The principal components of the chair are the seat I, the back 2, the frame which includes primarily the arms 3, the leg rest 4, and the head rest 5. The chair, as illustrated, incorporates also a reading stand 1. The particular construction and shape of each such component is largely immaterial, and is only conventionally represented in the drawings. The general mounting of each element has already been described, and will be later described in detail.

The floor-supported frame is made up, for example, of two panels 30 upstanding from a base 3|, whereby the panels 30 are located and supported upright within the removable casings which define the side arms 3.

A hollow cross shaft I0 is disposed adjacent the forward edge of the seat, being removably supported by a cross rod Illa passing through it and extending between the opposite frame panels 30. This shaft I0 defines the axis about which the seat tilts, but of itself is not the means whereby the seat is tilted. The seat-tilting means engages the rear edge of the seat, in order to secure the best mechanical advantage; preferably the seats rear edge is lifted equally at its opposite sides, so that it does not sag at one cornerY The reversible motor 19 mounted upon a frame panel 30 provides power for tilting the seat I. An arcuate rack ll, centered on the axis at I about which the seat tilts, with which meshes a rack pinion l2 fixed upon a cross shaft l3 journaled in the seat adjacent its rear edge, constitutes the final link in the power transmission whereby to tilt the seat. The pinion l2 and rack I l are duplicated at the opposite sides of the seat, to prevent saggin or undue stress. ate the shaft I3 on the seat and the motor IS on the frame are suitable drive means, such the worm pinion l5 driving the worm gear l6 upon the sleeve [1, which sleeve is journaled upon and. hence coaxial with the shaft I0; a gear Ha is Intermedi- 4 46, fast to the worm gear 44, and sprocket gear 41, fast to the shaft I0.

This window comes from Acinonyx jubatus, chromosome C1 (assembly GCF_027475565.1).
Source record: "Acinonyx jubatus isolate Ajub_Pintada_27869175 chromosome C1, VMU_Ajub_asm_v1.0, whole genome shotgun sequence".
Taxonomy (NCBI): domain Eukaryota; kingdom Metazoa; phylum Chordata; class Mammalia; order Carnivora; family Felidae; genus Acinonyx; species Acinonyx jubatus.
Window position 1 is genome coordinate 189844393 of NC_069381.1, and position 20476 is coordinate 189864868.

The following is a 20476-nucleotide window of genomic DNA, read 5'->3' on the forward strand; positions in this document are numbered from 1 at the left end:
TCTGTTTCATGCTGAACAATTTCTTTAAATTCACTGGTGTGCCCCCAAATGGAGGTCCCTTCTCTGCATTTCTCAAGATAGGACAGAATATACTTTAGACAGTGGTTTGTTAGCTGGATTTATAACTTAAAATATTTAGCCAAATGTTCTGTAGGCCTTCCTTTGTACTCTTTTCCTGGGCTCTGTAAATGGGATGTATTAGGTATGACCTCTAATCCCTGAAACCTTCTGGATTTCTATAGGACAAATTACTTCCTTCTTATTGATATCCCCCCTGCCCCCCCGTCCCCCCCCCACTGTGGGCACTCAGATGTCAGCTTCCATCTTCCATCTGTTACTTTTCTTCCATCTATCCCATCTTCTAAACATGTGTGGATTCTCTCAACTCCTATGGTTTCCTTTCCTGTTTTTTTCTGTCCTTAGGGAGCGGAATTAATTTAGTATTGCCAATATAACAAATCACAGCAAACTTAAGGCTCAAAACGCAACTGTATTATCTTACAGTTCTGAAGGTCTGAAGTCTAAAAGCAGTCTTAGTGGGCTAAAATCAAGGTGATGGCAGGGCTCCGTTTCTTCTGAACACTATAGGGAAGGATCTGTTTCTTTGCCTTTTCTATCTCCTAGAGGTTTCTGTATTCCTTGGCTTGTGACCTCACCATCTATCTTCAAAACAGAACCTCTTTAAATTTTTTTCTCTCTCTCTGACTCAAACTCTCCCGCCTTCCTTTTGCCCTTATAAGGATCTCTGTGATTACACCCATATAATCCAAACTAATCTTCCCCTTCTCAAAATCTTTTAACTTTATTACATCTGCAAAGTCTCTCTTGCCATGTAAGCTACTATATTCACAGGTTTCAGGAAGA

The leg-rest power transmission incorporates, like the others, an irreversible drive at 43, 44, and a rotative element ll-actually, also, the shaft I 0 itself--which is coaxial with the axis about which the seat tilts. By such means a motor mounted fixedly upon the frame may operate atiltably mounted leg rest through a rotativev element coaxial With-theseats axis about which the seat tilts.